MIDDLEBOROUGH—Some people buy a car for its technology, some for its styling, some for the nameplate’s prestige.
Then there is another group: buyers who want the best overall handling and performance package for the money when price is a major consideration.
Because that group includes most of us, the latest products from Ford’s Sport Technologies (ST) group—the 2014 Focus ST and 2014 Fiesta ST—are worth noting.
Ford brought both models to Gillette Stadium last weekend on the first stop of a 13-city public introductory tour that runs through September. During the visit, members of the New England Motor Press Association had an opportunity to drive the two vehicles over the roads of Southeastern Mass.
The Focus ST, available only as a five-door hatchback in the United States, develops 252 horsepower and 270 lb.-ft. of torque out of a 2.0-liter four-cylinder EcoBoost engine.
Ford is enjoying tremendous success with its EcoBoost engine program, gaining both performance and fuel efficiency by combining high-pressure direct injection, low-inertia turbocharging, and twin independent variable camshaft timing.
The Focus ST package only is available with a six-speed manual transmission, a clear indication that this isn’t intended as a mainstream vehicle. With “take rates” for manual gearboxes in the Focus running at a well-above-average 20 percent for hatchbacks and 15 percent for all Focus models, this clearly is an enthusiast’s car.
We found the transmission to be neatly mated to the engine, with the driver able to get a satisfying and sustained pull in any of the lower gears. Ford’s engineers spent a lot of time making sixth gear long enough to return 32 miles per gallon in highway driving. The Focus ST is rated at 23 in the city and 26 in combined driving.
Connected to that transmission is a wonderful exhaust note that gets ever raspier as the engine revs rise; however, that note isn’t heard by anyone outside of the car. Instead, Ford has a “sound symposer”—basically a tube running off the intake manifold with a valve that opens at 3,000 rpm and delivers the robust tone into the cabin via a plastic tube.
“It goes to show that not all noise is bad,” says Ford marketing executive Michael Murphy. “We go to great lengths to cancel noise, vibration, and harshness (NVH), then work on tuning exhaust notes and stereo systems.”
These STs hardly follow the old idea of gaining performance simply by dumping a bigger engine into a smaller car. Instead, these are the “European sedans” Americans long have wanted. In each, the chassis is tuned to maximize driving dynamics, as is Ford’s sport-tuned electronic steering. They’re easy to maneuver when parking but the variable ratio steering has good feel on twisty roads as well as the feel of old-time manual (non-power) steering in straight-line driving.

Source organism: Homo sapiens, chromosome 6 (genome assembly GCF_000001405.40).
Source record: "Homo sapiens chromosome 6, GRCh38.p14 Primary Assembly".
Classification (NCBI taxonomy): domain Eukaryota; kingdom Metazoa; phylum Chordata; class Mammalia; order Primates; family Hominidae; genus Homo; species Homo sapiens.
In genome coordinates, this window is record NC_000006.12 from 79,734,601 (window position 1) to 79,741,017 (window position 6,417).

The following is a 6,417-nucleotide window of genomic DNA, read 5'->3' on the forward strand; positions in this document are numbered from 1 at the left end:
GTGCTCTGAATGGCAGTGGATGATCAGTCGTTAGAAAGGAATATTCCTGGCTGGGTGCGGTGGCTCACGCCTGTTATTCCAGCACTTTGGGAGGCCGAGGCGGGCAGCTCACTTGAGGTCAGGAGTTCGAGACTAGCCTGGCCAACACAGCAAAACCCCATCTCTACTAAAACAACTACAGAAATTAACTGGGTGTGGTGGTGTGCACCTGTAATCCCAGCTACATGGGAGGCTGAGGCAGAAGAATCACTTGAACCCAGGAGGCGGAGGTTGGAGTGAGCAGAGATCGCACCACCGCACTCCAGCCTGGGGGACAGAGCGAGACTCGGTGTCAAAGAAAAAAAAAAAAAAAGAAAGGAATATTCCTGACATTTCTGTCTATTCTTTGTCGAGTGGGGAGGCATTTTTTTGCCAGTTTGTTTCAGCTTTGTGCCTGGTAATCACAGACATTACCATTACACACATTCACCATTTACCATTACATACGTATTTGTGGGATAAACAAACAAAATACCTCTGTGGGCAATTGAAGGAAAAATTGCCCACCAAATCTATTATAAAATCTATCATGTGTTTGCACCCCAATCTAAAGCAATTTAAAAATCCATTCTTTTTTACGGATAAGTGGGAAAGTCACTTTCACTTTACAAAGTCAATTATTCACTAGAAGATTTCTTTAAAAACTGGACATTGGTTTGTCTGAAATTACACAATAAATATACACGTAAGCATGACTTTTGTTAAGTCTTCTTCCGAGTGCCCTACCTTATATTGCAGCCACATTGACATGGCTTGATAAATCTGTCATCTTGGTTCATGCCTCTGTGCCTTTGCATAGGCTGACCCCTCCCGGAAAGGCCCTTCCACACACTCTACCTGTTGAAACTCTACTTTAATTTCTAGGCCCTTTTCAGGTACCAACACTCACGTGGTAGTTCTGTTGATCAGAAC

ST-badged wheels, pedals, and gearshift combine with darker materials on the pillars and headliner to give the cars a separate identity.
Outside, the ST stands apart from the basic Focus with a one-piece, all-black interpretation of Ford’s trapezoidal grille, diffuser-style vents, and sculpted side skirts.
But perhaps the biggest identifier of the ST will be some of the “Look at Me” colors—Tangerine Scream, Race Red, and Performance Blue on the Focus.
Pricing for the Focus ST starts at $24,910 (including destination). An ST2 upgrade package ($2,505) adds partial leather Recaro seats with dual-tone colors, upgraded Sony sound system, and automatic dual zone climate control.
Opt for the $4,840 upgrade ST3 package and get the MyFord Touch with 8-inch screen, navigation, full leather Recaro seats, heated mirrors, LED lighting, and HID headlamps.
Meanwhile, the smaller Fiesta ST has an MSRP of $22,195 (including destination) with only the optional ($1,995) Recaro package that offers partial leather heated seats and heated mirrors.
While there’s a bit of pricing overlap, Ford’s Tim Smith, an engineer with the SVT and ST programs, says the two cars are like brothers.
“The Focus is more refined and the Fiesta has a raspier tone and is geared for a younger demo,” he says. “The Focus might be faster in a straight line from 0 to 60, but the Fiesta would be quicker over an Autocross course.”
This is the seventh generation of the Fiesta since it was launched in the late ’70s, but it’s the first one that hasn’t been dumbed down for the US market.
“It’s definitely the Fiesta for those who’ve always questioned, “Why can’t we get the car they have in Europe,” says Smith. “This Fiesta has minor tweaks for the US, but it’s been tuned so the driving dynamics are exactly the same.”Continued...